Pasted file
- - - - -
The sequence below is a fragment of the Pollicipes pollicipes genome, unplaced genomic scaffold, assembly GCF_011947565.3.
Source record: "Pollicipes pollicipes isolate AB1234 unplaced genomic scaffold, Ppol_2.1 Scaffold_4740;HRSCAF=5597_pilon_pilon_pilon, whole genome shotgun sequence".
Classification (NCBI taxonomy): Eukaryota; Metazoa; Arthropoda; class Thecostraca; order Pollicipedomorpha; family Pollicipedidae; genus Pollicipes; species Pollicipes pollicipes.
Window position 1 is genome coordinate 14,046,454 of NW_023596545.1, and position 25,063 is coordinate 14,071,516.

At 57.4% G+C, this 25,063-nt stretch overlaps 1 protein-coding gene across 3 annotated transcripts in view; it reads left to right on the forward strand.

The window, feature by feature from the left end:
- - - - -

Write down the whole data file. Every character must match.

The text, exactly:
The sequence below is a fragment of the Pollicipes pollicipes genome, unplaced genomic scaffold, assembly GCF_011947565.3.
Source record: "Pollicipes pollicipes isolate AB1234 unplaced genomic scaffold, Ppol_2.1 Scaffold_4740;HRSCAF=5597_pilon_pilon_pilon, whole genome shotgun sequence".
Classification (NCBI taxonomy): Eukaryota; Metazoa; Arthropoda; class Thecostraca; order Pollicipedomorpha; family Pollicipedidae; genus Pollicipes; species Pollicipes pollicipes.
Window position 1 is genome coordinate 14,046,454 of NW_023596545.1, and position 25,063 is coordinate 14,071,516.

At 57.4% G+C, this 25,063-nt stretch overlaps 1 protein-coding gene across 3 annotated transcripts in view; it reads left to right on the forward strand.

The window, feature by feature from the left end: